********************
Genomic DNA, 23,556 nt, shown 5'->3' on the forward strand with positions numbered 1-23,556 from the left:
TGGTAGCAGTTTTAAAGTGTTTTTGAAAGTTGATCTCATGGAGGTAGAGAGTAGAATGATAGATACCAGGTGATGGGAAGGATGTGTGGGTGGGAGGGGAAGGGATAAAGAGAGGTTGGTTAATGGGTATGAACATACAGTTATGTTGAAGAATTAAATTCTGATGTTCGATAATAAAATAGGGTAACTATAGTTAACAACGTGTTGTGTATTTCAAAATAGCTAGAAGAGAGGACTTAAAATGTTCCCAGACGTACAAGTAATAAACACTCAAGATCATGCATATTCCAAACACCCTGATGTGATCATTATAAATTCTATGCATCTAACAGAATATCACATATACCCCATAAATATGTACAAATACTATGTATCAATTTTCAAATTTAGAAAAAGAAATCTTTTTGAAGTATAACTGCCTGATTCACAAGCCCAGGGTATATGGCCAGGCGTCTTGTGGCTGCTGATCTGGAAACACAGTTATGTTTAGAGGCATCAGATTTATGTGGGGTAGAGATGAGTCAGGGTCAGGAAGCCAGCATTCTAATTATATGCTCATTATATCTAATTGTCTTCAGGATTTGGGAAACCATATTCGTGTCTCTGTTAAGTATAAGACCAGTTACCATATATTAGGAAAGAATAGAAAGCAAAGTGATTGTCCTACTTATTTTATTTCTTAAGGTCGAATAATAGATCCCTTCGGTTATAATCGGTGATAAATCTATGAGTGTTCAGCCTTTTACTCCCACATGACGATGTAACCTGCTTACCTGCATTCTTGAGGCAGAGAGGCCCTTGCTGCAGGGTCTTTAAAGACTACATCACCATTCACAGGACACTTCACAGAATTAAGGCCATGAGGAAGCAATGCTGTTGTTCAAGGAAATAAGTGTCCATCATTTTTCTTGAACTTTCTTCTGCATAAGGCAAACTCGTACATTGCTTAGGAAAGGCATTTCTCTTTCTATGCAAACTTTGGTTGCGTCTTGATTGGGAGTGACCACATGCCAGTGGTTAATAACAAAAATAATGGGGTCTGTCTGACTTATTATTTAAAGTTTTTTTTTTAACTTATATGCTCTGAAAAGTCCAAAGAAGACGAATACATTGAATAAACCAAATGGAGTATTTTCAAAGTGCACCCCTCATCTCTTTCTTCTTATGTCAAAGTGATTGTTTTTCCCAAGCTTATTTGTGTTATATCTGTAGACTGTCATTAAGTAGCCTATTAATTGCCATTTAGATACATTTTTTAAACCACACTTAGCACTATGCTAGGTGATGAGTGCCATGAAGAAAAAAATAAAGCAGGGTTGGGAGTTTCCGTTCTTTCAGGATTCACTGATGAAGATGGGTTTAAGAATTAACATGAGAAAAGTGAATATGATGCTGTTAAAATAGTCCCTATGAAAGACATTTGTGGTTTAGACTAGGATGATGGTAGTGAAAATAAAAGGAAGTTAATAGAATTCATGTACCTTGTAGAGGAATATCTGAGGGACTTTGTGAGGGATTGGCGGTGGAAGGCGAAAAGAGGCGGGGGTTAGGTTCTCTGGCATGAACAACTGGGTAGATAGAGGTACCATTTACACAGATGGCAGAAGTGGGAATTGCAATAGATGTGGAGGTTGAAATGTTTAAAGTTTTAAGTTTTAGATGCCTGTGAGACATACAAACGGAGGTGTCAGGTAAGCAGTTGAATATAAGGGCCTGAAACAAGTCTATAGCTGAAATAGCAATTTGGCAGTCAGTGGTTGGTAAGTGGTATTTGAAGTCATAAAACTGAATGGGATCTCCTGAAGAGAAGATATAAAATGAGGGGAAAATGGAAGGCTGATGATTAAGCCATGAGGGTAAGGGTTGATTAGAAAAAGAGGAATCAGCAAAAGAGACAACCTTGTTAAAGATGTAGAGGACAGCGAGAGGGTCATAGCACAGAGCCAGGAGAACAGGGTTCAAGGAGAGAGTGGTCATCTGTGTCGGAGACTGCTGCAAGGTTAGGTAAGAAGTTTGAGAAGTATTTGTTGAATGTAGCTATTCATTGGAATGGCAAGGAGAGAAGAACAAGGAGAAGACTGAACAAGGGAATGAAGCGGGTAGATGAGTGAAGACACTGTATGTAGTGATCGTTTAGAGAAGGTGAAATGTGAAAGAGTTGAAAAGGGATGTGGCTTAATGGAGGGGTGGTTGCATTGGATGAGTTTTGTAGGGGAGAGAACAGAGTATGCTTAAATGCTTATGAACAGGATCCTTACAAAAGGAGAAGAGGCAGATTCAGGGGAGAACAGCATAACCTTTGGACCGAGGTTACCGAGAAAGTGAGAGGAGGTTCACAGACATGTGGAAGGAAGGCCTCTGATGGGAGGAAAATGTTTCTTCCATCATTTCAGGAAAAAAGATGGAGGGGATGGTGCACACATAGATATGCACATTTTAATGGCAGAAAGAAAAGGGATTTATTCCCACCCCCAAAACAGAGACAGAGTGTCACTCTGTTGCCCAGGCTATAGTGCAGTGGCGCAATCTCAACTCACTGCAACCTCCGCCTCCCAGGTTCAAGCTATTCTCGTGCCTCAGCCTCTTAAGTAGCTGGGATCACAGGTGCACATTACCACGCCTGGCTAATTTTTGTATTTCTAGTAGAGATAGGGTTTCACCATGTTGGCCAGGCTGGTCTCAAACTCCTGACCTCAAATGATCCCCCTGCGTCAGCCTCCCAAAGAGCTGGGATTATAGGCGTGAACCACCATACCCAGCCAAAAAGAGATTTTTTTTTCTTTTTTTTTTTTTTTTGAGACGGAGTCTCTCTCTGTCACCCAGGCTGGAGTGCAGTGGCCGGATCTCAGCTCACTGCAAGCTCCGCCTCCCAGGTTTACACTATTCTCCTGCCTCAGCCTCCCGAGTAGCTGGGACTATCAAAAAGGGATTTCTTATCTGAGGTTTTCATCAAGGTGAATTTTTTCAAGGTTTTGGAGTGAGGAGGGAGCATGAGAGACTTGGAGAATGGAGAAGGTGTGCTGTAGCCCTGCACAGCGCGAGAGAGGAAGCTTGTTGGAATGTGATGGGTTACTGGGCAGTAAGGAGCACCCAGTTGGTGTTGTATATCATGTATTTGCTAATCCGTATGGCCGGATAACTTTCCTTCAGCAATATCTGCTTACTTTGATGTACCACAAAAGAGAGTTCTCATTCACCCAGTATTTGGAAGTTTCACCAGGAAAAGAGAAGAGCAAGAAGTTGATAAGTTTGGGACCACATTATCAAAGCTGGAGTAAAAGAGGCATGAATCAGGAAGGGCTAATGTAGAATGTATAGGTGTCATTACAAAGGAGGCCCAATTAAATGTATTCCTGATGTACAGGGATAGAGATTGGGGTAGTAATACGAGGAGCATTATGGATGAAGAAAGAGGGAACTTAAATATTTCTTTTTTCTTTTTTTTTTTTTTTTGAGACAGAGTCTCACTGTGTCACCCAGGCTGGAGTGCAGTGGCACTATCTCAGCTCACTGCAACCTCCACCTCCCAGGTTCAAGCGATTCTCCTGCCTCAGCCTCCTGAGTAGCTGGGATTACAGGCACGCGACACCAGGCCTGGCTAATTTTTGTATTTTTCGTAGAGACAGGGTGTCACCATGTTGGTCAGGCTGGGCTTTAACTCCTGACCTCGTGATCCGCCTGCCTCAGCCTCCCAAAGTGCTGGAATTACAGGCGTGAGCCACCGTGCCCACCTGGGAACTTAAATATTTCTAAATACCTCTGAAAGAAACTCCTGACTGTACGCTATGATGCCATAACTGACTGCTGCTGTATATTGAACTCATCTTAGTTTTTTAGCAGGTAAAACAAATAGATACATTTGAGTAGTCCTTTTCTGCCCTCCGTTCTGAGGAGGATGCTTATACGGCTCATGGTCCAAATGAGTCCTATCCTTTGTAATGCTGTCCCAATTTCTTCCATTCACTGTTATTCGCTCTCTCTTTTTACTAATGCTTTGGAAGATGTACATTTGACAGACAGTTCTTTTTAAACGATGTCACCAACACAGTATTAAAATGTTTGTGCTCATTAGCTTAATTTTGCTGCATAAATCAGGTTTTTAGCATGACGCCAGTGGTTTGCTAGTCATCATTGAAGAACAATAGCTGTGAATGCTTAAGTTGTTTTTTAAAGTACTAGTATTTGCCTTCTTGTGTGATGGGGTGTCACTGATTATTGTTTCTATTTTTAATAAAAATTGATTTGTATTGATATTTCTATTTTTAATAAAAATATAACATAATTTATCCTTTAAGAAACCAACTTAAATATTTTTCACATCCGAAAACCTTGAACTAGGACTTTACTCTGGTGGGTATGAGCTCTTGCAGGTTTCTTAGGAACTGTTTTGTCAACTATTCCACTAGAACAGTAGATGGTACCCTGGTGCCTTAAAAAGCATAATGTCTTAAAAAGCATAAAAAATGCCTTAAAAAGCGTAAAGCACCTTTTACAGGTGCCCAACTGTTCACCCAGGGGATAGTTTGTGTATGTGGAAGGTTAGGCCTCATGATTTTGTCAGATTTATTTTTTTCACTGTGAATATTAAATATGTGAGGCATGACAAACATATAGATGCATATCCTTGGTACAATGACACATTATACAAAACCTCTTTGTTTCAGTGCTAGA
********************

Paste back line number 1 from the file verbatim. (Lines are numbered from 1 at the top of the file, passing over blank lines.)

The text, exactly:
Genomic DNA, 23,556 nt, shown 5'->3' on the forward strand with positions numbered 1-23,556 from the left: